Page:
521 GUIDE TO ESTABLISHING MONITORING PROGRAMS FOR TRAVEL TIME RELIABILITY TABLE D.12. DOCUMENT AGENCY ACCOMPLISHMENTS (AE5) User Agency administrator Question What has the agency accomplished in terms of travel time reliability improvements? Steps 1. Select routes and subareas for analysis. 2. Assemble TR-PDFs for routes and areas for before-and-after traffic conditions under equivalent operating conditions. 3. Analyze the before-and-after changes in reliability along those routes and in those subareas, and relate those changes to the actions taken as part of the transportation improvement projects. 4. Find the trends in the efficacy of different types of transportation improvement projects. 5. Use the results as input into decision making associated with future agency planning and programming decisions. Inputs TR-PDFs for each route and area under the before-and-after conditions for similar network operating conditions associated with the travel rate observations about the transportation improvement project actions that were taken. Result Results of the before-and-after–based cause-and-effect analysis of the agency actions taken, as well as a process for conducting the assessment. Figure D.8. Relative importance of different conditions. 0 500 1000 1500 2000 2500 3000 3500 4000 0 200 400 600 800 1000 1200 1400 Av er ag e Tr av el R at e Se m i-V ar ia nc e of th e 5- m in ut e Pe rio ds (s ec /m i)^ 2 Frequency of Occurrence (5-minute periods/year) Factor Impacts Normal Demand Weather Special Events Incidents I-15, High I-15, High SR 15, High SR 15, High SR 163, High I-5, High SR 15, High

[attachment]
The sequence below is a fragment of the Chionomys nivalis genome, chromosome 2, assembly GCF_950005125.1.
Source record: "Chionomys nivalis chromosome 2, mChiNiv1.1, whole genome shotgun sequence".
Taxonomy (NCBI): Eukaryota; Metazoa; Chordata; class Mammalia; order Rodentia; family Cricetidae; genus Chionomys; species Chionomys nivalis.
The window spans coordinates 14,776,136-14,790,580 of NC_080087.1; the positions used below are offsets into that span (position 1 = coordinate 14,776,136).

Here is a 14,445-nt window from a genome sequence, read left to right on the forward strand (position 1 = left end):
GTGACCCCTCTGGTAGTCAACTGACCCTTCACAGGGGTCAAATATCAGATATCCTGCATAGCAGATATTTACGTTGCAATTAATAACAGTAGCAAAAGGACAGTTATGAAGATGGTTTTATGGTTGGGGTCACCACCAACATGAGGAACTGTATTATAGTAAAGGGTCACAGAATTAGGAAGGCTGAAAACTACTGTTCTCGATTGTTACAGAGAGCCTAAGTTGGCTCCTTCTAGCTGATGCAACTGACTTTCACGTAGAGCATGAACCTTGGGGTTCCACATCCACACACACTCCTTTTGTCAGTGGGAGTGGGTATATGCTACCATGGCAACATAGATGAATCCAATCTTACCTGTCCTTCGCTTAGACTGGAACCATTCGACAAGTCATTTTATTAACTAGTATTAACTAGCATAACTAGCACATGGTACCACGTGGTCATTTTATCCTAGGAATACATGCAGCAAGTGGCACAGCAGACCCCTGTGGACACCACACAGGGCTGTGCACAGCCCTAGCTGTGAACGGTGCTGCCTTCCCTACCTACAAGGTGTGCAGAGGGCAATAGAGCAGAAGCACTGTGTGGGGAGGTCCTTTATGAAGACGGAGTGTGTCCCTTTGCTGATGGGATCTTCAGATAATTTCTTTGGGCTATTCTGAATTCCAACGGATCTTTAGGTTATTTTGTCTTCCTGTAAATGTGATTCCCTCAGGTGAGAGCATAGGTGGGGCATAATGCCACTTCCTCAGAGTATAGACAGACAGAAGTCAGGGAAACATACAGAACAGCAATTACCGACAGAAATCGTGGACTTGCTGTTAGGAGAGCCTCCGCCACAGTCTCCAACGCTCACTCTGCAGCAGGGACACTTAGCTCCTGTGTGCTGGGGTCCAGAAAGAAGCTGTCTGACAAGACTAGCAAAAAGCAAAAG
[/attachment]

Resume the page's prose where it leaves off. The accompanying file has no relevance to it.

522 GUIDE TO ESTABLISHING MONITORING PROGRAMS FOR TRAVEL TIME RELIABILITY Table D.11 and Figure D.7 can be used again for this purpose. Assuming the same hypothetical situation previously described, these two exhibits show how the performance of this hypothetical facility has changed in response to agency treatments. Table D.11 uses the SV values to show the changes. Figure D.7 uses the TR-CDFs. Fig- ure D.7, which provides added detail by showing how the performance has changed (improved) for all percentiles of the TR-CDF, can be used for detailed presentations and analyses. Table D.11 is suitable for broad-brush analyses and for gaining a general sense of how reliability has changed. Inasmuch as this use case focuses on determining the sources of unreliability for a given set of facilities and time frame of interest, the performance of several facilities needs to be assessed. There is no one right way to do this combined analysis, but a logical one is to focus on the delays caused by unreliability for each of the facilities individually and then examine the combined results. In principle, a facility or system’s performance would be completely reliable if all the travel times were the same (i.e., at the minimum travel time). Clearly, this is an ideal condition, but it is a standard or goal against which the facility or system’s performance can be measured. The steps involved in doing this analysis for a set of facilities or a region is as fol- lows. These steps are different from those shown in Table D.12. Step 1 involves selecting a region or facility for analysis. As with the prior use cases, San Diego is selected using the same three routes. Step 2 involves selecting the date range over which to view the data and the days of the week and times of day to include. As before, 2011 is examined for all weekdays and all hours. Step 3 involves assembling travel time or travel rate (or both) and traffic volume information. In this instance, travel rate and VMT data are employed. Step 4 involves analyzing the contributions to unreliability from the various sources. In this instance the following procedure was used. First, vehicle hours of delay were computed for every 5 minutes by multiplying the difference between the travel rate and the minimum rate by the VMT per hour and then dividing by 12 (to obtain VMT per 5 minutes). These results were summed for each combination of nominal congestion condition (uncongested and low, moderate, and high congestion) and non- recurring event (incident, demand, special event, weather) including normal. Finally, the percentage breakdown was computed among these conditions. Table D.13 shows the results for each of the three routes. As can be seen, for this “system,” the normal conditions are the main contributors to unreliability for the high-congestion condition on SR-15 and SR-163 and the uncongested condition for I-5 (I-5 does not spend time in either low- or moderate-congestion conditions). Clearly, focusing on improving performance during normal operation will reduce the vehicle hours of delay due to unreliability. In fact, the vehicle hours of delay in all the other categories are no more than 3% of the total for any facility.